This weekend involved a quick trip down to Houston for a dinner combining the Dallas Fort Worth Korean American Adoptee group and the Houston group. I think this was the Away game of the Home/Away series and DFW crushed it. Apparently, we travel well. As a proud Philly supporter, this is hopefully the last time I will ever say those words, "Dallas crushed it". Unless we're talking about Shittiest Sports Team Fans. Even with that, I have to say that Philly fans are WAY shittier than Dallas fans. We booed Santa Claus, beat that you brisket gnawing fucks. Anyway, we represented well. The reason for this trip was because the co-founder of an absolutely incredible nonprofit called, “Love Beyond the Orphanage” was in town. It was a very good reason to congregate and as I learned more about what Love Beyond the Orphanage does, we'll most definitely be discussing their mission in future posts. So, we all met for dinner at a terrific restaurant called, “Seoul Garden” (creative, I know). It was a fondue restaurant specializing in Russian cuisine. Of course, it wasn't. It was a Korean BBQ place. Actually, I can't recommend it highly enough. It's almost as good as Woo Chon in Chicago - if you haven't read the “To Woo Chon” post, you should do so! Right now! I can wait!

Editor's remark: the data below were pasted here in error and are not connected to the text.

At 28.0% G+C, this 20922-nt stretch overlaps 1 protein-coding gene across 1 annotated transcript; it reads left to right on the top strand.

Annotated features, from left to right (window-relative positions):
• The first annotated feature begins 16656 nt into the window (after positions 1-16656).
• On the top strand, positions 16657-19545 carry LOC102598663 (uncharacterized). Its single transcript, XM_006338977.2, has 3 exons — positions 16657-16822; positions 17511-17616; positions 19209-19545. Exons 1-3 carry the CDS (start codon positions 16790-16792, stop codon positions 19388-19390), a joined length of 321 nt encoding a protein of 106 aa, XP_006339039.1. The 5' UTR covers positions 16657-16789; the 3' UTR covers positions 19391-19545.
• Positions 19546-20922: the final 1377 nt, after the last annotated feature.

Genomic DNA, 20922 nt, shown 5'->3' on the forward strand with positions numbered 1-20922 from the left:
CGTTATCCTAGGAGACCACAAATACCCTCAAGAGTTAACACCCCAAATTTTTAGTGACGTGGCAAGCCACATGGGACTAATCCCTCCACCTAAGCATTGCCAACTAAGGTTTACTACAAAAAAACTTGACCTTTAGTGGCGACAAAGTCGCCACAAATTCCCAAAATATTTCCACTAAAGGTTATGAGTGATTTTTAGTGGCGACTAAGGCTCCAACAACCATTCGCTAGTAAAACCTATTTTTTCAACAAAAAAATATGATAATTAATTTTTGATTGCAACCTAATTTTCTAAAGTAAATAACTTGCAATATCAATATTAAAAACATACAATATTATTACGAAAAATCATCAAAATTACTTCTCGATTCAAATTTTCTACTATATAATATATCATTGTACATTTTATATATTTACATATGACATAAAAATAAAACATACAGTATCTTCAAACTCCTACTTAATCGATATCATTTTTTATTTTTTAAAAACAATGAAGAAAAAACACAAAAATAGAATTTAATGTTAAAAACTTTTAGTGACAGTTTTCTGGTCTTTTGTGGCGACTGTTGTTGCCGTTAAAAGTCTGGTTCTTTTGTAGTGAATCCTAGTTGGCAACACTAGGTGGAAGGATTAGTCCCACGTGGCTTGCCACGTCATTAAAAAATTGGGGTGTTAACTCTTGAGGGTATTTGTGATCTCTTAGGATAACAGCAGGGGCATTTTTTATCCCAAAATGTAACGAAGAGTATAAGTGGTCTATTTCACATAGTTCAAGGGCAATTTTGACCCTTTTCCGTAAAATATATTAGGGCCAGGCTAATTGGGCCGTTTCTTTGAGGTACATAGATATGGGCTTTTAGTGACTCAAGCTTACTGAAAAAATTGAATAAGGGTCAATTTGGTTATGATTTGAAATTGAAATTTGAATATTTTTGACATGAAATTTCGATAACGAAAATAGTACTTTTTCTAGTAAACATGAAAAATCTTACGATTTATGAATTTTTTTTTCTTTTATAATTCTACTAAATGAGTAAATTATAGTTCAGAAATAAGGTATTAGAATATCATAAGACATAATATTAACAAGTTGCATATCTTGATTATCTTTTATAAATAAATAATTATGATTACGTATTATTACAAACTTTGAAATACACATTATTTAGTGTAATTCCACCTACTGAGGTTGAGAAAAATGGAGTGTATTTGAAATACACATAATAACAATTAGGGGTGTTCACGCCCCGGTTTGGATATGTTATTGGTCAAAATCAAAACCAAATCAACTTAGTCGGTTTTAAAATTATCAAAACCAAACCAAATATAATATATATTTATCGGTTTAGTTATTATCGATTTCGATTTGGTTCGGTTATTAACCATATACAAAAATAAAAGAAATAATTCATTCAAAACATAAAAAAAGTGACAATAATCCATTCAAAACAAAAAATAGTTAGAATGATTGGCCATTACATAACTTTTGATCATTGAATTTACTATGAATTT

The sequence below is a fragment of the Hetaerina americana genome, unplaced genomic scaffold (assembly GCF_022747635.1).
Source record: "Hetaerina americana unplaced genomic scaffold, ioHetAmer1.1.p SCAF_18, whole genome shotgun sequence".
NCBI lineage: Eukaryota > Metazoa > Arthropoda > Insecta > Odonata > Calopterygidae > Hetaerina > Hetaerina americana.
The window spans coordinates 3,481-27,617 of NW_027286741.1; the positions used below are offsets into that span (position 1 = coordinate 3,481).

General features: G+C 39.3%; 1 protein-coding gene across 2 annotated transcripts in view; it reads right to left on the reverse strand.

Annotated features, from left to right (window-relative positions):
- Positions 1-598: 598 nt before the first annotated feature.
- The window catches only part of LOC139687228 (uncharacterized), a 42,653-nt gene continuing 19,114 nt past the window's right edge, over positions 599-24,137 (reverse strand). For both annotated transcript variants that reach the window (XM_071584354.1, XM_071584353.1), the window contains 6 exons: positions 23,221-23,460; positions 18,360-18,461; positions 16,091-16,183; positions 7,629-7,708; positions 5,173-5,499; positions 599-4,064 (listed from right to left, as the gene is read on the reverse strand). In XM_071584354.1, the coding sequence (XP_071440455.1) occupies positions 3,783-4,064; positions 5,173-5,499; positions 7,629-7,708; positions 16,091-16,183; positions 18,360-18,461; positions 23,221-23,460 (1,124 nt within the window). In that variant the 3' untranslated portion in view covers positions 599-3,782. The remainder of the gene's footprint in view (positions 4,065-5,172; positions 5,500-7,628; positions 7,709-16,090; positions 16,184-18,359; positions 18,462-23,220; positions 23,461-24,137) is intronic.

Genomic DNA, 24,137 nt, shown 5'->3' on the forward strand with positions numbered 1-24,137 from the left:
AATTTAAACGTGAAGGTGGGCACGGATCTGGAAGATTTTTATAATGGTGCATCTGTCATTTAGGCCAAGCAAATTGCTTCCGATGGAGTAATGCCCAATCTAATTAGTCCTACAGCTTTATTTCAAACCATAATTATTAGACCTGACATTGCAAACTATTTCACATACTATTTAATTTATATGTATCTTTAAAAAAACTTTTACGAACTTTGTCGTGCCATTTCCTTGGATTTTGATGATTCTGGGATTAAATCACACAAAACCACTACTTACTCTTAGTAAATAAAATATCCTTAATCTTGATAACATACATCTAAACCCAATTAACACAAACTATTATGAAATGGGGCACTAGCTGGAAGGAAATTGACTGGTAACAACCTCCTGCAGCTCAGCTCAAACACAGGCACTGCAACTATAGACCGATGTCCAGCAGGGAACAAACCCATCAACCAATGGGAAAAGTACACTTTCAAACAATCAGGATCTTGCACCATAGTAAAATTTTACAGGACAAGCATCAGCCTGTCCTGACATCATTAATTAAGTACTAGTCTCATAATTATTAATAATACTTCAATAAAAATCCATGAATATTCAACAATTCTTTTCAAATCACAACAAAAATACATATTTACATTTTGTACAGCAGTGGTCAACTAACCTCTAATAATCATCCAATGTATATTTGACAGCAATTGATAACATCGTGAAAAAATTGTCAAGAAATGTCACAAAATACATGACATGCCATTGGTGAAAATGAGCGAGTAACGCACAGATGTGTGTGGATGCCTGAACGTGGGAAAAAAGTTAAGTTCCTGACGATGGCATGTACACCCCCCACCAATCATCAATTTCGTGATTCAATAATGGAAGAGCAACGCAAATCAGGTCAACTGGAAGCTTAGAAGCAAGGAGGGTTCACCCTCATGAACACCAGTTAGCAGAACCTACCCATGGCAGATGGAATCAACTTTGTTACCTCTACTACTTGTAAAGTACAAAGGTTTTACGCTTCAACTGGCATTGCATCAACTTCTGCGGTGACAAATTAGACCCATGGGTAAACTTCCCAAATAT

As a former server, I always empathize with serving large groups. Our group consisted of 18, of which 14 were ethnic Koreans and 4 were spouses. Fourteen people whom everyone in the restaurant automatically assumed spoke Korean. I always say the widely known phrase, "if you assume, you end up looking like a dickhead". Fluent Korean statistics amongst the group was 0 for 18. We probably should have at least learned the Korean phrase for "May I please have a fork?" But, that's what our white spouses were for. "Hey honey, ask for a fork and when you do ask for 17 more while you are at it, so we don't look stupid". The problem is assuming is just so damn easy. Imagine you met a 7'2 black guy whose dad was Shaquille O'Neal. You would probably assume he knows a thing, or two about basketball, right? Now imagine that Shaq's imaginary son for this example actually hates basketball and doesn't know shit about the game. You would definitely still at times want to revert back to asking him about basketball. Especially, if he's wearing a Lakers jersey. Or, Orlando Magic if you want to go really old school. That's what the wait staff did for our dinner. How could a group of clearly Korean people not be able to communicate with us? Are they pulling a prank? Are we going to be on tv? I'd better go put on some makeup and pretend to not be frustrated!